We already know that, in many cases, retaining older buildings - especially those of architectural or historic character - can strengthen the enduring legacy and enjoyment of a community. But is it good for the environment? Lots of people think so, including architect Carl Elefante, who coined the wonderful phrase, “the greenest building is one that is already built,” because you don’t have to use environmental resources in constructing its replacement. (I have added that the phrase is most likely to be true if the building is in the right context.) But, especially considering the advanced green technology available for new construction, do the facts back that up?
The Preservation Green Lab of the National Trust for Historic Preservation has just released a detailed new study (available here) directly addressing these important questions. The study concludes that it can take between 10 and 80 years for a new, energy-efficient building to overcome, through more efficient operations, the negative energy and climate change impacts caused in the construction process. The study cautions, however, that there are environmental resources expended in rehabbing an older building as well; care must be taken in the selection of materials used in the rehabilitation or adaptation of older buildings, since “the benefits of reuse can be reduced or negated based on the type and quantity of materials selected for a reuse project.”
One thing I love to do but am always terrible at is cake decorating! I always see pictures of these delicious cakes and think - I could totallydo that - and they always promise that it’s so easy! Well when I saw this cake I thought, ‘Easy? Yeah right’. But once I actually saw this tutorial I thought - hmm, maybe I coulddo that! Yes, it would take more than the usual slap dash 5 minute icing job, but if you’re wanting to make a cake for a special occasion then this would be perfect. Plus don’t you think it looks even more delicious?!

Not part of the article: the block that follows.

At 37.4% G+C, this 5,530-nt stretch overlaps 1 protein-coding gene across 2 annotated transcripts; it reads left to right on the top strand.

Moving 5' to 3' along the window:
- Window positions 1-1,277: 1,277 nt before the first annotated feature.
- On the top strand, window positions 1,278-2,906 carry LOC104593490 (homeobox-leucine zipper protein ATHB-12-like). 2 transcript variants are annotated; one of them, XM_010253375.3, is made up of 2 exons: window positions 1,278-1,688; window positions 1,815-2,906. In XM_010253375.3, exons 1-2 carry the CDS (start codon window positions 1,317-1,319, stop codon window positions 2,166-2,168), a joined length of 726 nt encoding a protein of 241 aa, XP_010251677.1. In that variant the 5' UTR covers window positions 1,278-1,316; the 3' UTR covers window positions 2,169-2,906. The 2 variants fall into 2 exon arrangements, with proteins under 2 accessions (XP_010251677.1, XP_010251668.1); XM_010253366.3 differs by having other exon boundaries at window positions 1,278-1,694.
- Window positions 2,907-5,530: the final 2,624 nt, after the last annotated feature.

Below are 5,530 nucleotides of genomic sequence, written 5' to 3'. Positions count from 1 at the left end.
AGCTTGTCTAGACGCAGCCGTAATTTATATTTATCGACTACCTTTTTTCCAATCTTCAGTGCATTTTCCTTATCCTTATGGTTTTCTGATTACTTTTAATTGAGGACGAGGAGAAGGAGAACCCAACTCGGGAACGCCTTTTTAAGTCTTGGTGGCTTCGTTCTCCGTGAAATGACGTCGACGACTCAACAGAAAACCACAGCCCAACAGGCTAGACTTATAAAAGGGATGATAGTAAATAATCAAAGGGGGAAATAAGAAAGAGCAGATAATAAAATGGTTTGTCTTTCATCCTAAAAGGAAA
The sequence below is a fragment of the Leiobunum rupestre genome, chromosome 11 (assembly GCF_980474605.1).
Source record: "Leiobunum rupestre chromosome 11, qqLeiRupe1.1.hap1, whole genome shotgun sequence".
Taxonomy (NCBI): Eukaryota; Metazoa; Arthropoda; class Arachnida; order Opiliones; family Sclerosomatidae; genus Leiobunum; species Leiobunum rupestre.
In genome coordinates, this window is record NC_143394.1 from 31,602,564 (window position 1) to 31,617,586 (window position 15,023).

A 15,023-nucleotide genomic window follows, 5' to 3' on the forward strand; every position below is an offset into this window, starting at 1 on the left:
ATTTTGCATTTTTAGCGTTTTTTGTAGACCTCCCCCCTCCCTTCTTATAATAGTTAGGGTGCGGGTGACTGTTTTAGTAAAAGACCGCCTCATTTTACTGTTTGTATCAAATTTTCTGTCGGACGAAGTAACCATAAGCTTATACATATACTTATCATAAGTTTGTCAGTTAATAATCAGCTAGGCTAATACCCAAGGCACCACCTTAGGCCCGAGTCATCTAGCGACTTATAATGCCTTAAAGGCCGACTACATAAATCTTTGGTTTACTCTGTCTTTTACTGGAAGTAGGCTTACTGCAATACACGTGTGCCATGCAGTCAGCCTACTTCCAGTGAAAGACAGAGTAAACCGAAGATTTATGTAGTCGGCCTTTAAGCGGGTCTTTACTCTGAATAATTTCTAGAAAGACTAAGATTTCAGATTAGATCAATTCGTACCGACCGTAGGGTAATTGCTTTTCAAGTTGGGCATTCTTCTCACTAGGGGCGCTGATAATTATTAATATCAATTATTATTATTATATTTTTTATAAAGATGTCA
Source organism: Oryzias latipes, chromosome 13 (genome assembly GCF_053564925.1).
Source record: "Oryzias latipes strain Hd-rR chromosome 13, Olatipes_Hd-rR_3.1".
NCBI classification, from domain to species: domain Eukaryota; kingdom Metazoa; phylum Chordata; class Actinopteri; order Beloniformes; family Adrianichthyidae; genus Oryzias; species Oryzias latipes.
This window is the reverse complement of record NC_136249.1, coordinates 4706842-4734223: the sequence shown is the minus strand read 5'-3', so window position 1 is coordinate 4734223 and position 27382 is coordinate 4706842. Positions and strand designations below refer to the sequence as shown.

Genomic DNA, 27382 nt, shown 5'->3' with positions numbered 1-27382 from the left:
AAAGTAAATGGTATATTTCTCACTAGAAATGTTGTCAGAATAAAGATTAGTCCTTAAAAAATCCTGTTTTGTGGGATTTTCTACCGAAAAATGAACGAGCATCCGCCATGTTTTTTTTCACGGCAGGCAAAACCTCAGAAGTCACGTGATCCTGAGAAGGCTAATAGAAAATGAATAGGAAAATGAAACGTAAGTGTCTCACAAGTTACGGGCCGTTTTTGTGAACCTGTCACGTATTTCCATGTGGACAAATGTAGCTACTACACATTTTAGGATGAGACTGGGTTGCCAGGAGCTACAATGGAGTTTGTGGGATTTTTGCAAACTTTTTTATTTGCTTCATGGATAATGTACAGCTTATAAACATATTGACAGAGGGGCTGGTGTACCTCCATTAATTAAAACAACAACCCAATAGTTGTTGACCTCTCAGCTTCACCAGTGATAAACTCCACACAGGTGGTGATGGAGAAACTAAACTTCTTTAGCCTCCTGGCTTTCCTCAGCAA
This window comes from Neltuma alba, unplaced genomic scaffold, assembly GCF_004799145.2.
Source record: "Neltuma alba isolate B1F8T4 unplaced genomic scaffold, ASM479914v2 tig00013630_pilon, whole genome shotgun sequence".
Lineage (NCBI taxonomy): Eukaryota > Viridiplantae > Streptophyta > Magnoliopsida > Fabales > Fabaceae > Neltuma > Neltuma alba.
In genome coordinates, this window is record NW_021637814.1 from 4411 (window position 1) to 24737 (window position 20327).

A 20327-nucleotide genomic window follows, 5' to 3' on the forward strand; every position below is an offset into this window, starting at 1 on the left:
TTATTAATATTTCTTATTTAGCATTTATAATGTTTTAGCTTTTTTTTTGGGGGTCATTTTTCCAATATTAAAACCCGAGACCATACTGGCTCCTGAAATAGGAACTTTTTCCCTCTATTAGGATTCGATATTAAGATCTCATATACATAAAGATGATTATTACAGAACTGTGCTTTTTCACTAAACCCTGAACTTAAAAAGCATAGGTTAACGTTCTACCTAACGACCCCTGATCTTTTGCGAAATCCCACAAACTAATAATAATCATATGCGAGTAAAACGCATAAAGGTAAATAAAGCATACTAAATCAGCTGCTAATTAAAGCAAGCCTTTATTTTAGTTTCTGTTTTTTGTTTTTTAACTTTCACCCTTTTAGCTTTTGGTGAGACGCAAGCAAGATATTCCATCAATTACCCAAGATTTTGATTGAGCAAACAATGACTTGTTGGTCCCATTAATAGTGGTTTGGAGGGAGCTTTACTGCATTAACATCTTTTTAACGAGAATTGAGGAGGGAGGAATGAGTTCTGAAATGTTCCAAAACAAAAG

Growing food in small spaces. I’m having fun gardening with the North-east Brooklyn community.
As more and more Americans grow their own fruits and vegetables, MNN digs up some dirt on this DIY food revolution.
In the Parisian apartment of Kenzo Takada, a Japanese negoro-nuri lacquerware teapot sits on an Art Deco table by lacquerware master craftsman Jean Dunand.
From ‘High Renaissance’, a story on page 118 of Vogue Living Jan/Feb 2012.
Photograph by Mark Seelen.